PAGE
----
“I love all dots. I am married to many of them. I want all dots to be happy. Dots are my brothers. I am a dot myself.” – Sigmar Polke
“[Sigmar Polke] seemed to use an abstract element to create real atmosphere and mood in his paintings, not just to make comments on abstract paintings. It didn’t seem to be about the language of painting that existed. It was more about what he could invent at that point in time for a particular work or body of work.” – Peter Doig in conversation with Mark Godfrey, 2014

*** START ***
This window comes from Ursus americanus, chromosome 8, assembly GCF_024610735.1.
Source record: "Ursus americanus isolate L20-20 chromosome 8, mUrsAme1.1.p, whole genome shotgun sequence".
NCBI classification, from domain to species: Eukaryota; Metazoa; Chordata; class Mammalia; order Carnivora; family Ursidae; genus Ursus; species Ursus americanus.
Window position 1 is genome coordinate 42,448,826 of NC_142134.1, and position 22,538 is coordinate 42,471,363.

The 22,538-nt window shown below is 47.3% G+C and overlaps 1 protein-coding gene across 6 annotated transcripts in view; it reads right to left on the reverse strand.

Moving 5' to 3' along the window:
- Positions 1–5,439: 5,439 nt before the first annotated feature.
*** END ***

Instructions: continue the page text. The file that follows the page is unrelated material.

Known for his inventiveness, curiosity and wit, Sigmar Polke has often been called “the alchemist”. Experimenting with a wide range of mediums and materials, he created a very diverse oeuvre that has influenced a whole generation of artists. Whilst his studio turned more and more into a laboratory, Polke innovated techniques in painting and photography by manipulating chemical processes. Life in post-war Germany led Sigmar Polke to establish Capitalist Realism alongside Gerhard Richter and Konrad Lueg in the 1960s. This parody of the American Pop Art movement and Social Realism aimed at exploring consumerism and the lifestyle and conventions of the German postwar bourgeoisie, using the imagery of popular culture and advertising. Typically, his work incorporates every day and mass-produced objects, which correspond with the cheap surfaces on which he painted, such as wallpaper or fabric, as well as his use of offset printing techniques. For his paintings, Polke developed a print raster aesthetic, which he called a “grid” technique, in which he painted enlarged images of magazines and newspapers on canvas, mixing art historical motifs with commercial imagery. Sigmar Polke exhibited his work at numerous international biennales, including documenta, the Bienal de São Paulo, and the Venice Biennale, where he was awarded the Golden Lion for his solo presentation at the West German Pavilion in 1986. Major retrospectives have been held by The Museum of Modern Art (New York), Tate Modern (London), Museum Ludwig (Cologne), San Francisco Museum of Modern Art and the Smithsonian Institution (Washington, DC). German, 1941–2010.